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Authorities Call Off Search for Missing Boeing 777

Authorities have called off the search for Malaysia Airlines Flight 370, a Boeing 777 that crashed almost three years ago with 239 people on board. Although around $150 million has been spent attempting to locate the wreckage, very little other than light debris has ever been found. As a result, many questions remain about what caused the plane to go down in the Indian Ocean.

Malaysia Airlines Crashed With No Distress Call 

On March 8, 2014, Malaysia Airlines Flight 370 from Kuala Lumpur to Beijing crashed without sending out a distress call, taking 239 lives with it. Officials from Malaysia, China and Australia used information from the Boeing 777's electronics to attempt to pinpoint a location of the wreckage, but found very little from the plane. As a result, investigators still do not know what caused the plane to go down.

Typically, officials look to data and voice recorders to determine whether pilot error, mechanical failure or terrorist attack caused a plane crash, but with no access to that information, there is no way to tell if there was a problem with the Boeing 777 involved in the plane crash. Reports indicate that when the plane crashed it plummeted at up to 25,000 feet per minute.

New information obtained by investigators in the past two months suggested they had been looking at the wrong spot in the Indian Ocean, and the focus shifted to a different spot approximately the size of Vermont, but having found nothing so far, officials suspended the operation.

"They're going to be haunted by what might or might not be in that zone," said David Gallo, who helped in the search for Air France Flight 447. "This should really drive them crazy."

According to reports, the transponder and automated maintenance system stopped sending signals shortly after the plane took off. But military radar suggested the plane flew well over the Indian Ocean and made a sharp turn west, then south before it crashed.

Difficulty Searching the Ocean Floor 

Experts say that searching the ocean floor is incredibly difficult because of the terrain and because of terrible weather that causes waves up to five stories high.

"You're actually mounting an expedition into an unknown world, where the mountains are taller, the valleys are deeper and wider," Gallo said. "There are volcanoes and earthquakes. It's almost like going to Mars, to look for a plane. You're mounting an expedition to an unknown world."

On Tuesday, January 17, 2017, officials announced the last search vessel had left the area and no further search would be undertaken without additional credible information.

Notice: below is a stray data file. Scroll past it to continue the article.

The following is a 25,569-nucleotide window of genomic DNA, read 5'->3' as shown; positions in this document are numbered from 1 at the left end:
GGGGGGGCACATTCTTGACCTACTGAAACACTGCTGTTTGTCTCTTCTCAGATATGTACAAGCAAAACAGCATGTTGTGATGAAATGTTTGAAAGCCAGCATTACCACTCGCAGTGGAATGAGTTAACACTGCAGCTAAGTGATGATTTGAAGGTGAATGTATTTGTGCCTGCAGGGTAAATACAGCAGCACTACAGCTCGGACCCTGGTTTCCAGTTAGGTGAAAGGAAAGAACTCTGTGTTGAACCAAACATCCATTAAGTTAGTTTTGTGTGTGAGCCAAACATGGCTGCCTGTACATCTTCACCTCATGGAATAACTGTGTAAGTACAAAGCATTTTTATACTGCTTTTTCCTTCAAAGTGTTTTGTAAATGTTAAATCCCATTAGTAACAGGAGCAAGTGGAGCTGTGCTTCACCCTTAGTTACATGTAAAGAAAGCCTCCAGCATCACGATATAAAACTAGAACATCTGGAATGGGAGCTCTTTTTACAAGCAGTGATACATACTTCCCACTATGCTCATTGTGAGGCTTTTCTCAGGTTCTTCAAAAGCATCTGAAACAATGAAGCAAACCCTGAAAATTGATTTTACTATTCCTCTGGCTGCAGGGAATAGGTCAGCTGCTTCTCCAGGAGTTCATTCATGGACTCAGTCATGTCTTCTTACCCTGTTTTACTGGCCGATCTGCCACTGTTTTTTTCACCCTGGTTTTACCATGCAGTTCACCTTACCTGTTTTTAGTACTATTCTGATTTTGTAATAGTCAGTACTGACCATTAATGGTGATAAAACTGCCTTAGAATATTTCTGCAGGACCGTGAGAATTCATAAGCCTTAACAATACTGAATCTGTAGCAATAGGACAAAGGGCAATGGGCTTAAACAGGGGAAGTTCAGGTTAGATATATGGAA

"Unfortunately, we are unable to find the plane MH370," Liow Tiong Lai, Malaysian transport minister, said. "We need to suspend the search until further credible evidence."

Hope of finding the plane was reignited about a year-and-a-half after the crash, when a wing flap was discovered near Madagascar, and around 20 objects that were believed to be from the wreckage have also been found, but officials were still unable to pinpoint the location of the wreckage. In all, an area of around 46,000 square miles was searched. Despite spending between $135 million and $160 million on the search, the plane crash remains a mystery.

Some critics point out that the search has been mired in chaos, with allegations raised that the Malaysian government was too reluctant to share its information on the plane crash with other experts.

Still, the search operation has been called the most complex and expensive aviation search in history. During the search, ships dragged sonar equipment through the ocean, and used unmanned submarines. In the process, they found shipwrecks, but nothing from the plane.

Victims' Families and Boeing Respond to the Suspension 

Families of the victims of the plane crash spoke out against the suspension of the search.

"It's just not an acceptable situation," said Grace Subathirai Nathan, daughter of one of the victims. "How can they allow something like this to happen and just leave it unresolved?"

A support group for people who lost loved ones aboard MH370 also argued against the decision to suspend the search, calling the move "irresponsible" and arguing that the search should continue until the wreckage is found.

A spokesperson for Boeing said the company has been committed to the search and investigation.

"We accept the conclusion of government authorities leading the investigation and search that, in the absence of credible new information that leads to identification of a specific location of the aircraft, there will be no further expansion of the search area," said Boeing spokesperson Doug Alder.

What Happens Next? 

Although the search is suspended, the three governments involved said they would reopen the search if new credible information came to light. Scientists have said they believe they now know the most likely location of the wreckage.

A similar situation happened during the search for Air France 447, which crashed into the Atlantic Ocean in 2009. That plane had been traveling from Rio De Janeiro to Paris. Authorities involved in that search set a deadline and suspended the search. A year later, Gallo and his team convinced officials to allow the search to continue. It took only around a week for the plane to be found.

While the search for MH370 might not continue in the ocean, scientists may be able to continue running tests to simulate the plane's journey and the aftermath in the hope of finding credible evidence that would allow the search to reopen.

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